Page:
Amid the fog of the two-day recovery from the Phils' win (probably would've been a month if the Cubbies didn't choke like the loser dogs that they are now, and will always be), I caught one of those stories that really pisses me off. As in, unrepentant murderer tries to get out of the death penalty he deserves, hippies join hands and sing Kumbaya in support, courts get gummed up again.
(Save the comments anti-cap-pun folks, we're never going to agree because I think we should reform and fix the system while you think murderers should live out their lives on our collective dimes. Nothing either of us can say will change the others opinion. Even though I'm right. As usual.)
But this one was truly special.

First, the crime, from

His attorneys argued Monday that he is a changed man who is sorry for what he did at age 19. They blamed alcohol for the crimes and ineffective counsel for landing Cooey on death row.
"Rick Cooey is no longer the man who committed those awful crimes," said his attorney, Dana Cole. "He's remorseful to the point of self-loathing."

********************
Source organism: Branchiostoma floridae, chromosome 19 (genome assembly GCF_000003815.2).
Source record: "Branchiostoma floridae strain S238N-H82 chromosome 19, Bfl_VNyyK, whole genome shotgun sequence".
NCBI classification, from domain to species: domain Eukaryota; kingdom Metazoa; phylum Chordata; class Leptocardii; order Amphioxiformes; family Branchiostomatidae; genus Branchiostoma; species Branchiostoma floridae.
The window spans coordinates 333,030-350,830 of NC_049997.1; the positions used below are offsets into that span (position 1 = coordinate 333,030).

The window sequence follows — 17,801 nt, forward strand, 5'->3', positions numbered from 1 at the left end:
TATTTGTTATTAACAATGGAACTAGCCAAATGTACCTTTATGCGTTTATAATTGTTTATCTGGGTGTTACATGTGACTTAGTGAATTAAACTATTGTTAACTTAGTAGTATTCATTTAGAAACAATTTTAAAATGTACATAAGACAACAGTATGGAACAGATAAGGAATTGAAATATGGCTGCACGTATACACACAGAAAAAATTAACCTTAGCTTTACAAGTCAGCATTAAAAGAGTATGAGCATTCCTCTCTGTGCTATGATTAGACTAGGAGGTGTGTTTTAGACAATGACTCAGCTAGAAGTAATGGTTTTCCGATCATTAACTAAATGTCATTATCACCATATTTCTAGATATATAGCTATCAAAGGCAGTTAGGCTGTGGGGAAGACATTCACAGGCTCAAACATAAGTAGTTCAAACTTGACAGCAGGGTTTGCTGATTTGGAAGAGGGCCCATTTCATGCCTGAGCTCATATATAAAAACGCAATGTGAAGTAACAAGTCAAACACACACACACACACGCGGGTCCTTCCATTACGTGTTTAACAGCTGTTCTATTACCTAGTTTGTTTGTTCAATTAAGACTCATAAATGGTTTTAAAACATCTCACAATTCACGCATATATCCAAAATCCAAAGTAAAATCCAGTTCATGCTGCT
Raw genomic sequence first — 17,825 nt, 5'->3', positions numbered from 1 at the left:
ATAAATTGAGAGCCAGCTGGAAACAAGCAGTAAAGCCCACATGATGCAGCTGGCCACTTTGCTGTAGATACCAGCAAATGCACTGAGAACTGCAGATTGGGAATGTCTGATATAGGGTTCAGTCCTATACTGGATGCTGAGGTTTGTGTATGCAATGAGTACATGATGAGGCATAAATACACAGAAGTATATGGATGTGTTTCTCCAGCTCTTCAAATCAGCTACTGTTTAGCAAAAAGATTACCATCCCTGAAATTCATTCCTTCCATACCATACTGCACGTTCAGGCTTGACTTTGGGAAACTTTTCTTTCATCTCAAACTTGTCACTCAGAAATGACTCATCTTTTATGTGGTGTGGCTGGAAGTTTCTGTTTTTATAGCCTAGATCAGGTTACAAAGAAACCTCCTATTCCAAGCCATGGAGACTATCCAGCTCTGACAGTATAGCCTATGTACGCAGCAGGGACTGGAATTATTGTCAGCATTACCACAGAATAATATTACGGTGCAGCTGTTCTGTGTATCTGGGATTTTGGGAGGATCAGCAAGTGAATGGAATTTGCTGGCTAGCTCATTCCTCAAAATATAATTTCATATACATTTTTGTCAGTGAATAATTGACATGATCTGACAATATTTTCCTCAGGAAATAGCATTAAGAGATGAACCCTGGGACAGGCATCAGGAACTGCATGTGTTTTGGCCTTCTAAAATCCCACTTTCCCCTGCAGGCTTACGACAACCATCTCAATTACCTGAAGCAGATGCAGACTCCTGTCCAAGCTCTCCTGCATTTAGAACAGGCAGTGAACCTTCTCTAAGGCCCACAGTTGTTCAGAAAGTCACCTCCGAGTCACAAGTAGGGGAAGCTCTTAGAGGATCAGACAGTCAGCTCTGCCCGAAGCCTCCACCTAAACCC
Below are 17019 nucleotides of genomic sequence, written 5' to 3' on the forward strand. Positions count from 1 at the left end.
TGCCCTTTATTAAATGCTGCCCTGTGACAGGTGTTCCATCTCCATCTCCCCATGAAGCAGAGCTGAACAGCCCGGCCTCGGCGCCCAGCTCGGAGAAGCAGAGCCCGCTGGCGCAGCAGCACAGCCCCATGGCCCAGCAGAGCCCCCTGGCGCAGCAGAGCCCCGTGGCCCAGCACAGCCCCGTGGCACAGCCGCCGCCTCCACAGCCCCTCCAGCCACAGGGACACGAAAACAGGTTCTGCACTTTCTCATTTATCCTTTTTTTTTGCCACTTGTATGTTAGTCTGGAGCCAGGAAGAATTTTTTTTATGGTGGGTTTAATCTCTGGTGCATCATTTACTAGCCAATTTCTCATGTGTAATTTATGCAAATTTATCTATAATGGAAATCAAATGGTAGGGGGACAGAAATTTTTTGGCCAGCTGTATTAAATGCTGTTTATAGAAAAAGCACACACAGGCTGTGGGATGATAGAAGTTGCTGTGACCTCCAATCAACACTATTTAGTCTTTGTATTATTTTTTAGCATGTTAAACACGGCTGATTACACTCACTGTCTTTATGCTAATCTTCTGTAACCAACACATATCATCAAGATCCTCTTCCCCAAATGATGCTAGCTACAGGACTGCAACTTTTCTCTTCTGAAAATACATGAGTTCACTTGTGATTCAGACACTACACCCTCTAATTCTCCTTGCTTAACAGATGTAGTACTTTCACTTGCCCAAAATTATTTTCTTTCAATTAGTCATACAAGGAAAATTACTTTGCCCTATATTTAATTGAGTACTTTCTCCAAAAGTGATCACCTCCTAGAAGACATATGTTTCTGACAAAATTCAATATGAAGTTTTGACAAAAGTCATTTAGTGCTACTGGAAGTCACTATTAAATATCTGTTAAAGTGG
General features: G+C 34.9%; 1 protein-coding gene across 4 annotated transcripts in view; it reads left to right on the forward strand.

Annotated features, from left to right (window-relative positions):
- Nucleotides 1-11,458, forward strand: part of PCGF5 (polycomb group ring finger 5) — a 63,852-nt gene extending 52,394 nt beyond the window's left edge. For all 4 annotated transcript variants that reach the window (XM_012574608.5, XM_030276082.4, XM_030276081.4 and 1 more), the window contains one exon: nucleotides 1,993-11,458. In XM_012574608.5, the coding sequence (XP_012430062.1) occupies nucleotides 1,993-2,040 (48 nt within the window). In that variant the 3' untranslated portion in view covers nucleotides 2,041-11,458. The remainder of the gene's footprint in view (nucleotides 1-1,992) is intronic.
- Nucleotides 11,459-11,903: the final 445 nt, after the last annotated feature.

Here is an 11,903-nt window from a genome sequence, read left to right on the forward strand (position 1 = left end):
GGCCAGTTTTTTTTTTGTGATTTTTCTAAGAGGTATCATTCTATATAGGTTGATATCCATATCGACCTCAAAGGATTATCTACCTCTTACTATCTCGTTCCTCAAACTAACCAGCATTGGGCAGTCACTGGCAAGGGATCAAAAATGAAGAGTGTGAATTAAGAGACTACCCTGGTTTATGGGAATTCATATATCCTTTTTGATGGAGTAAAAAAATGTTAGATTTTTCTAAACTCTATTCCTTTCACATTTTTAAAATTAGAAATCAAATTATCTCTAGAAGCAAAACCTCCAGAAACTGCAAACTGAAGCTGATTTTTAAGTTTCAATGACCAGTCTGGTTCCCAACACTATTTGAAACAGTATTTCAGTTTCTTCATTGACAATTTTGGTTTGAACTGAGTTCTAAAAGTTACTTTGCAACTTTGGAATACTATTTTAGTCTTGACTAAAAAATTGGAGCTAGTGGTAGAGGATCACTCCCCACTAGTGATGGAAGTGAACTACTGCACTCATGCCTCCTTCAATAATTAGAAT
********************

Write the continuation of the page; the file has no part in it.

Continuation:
But Cole acknowledged that Cooey refuses to accept full blame for killing the women, only saying he participated. He blames the fatal blows on his 17-year-old accomplice, Clint Dickens, who is serving life.
The women were abducted on Sept. 1, 1986 just after midnight, shortly after they had left their jobs at an Akron restaurant.
Cooey and Dickens had disabled the women's car by throwing a large rock from a highway overpass onto the vehicle as it passed underneath. The women did not know who damaged their car when Cooey and Dickens drove up, offering to help.
Their bodies were found the next day in brush behind an Akron-area shopping mall. They had been raped, beaten with a club and strangled with a shoestring. An "x" was etched onto their stomachs.

Of course he isn't the person as he was pre-crime. Something about raping and murdering two women and carving letters into their stomachs will change a man, fo'sho.

But onto the reason why Cooey and his counsel said that he shouldn't have been executed, as he ultimately was earlier this week:

Richard Cooey, who weighed 267-pounds, had argued in numerous legal challenges that his weight problem would make it difficult for prison staff to find suitable veins to deliver the deadly chemicals.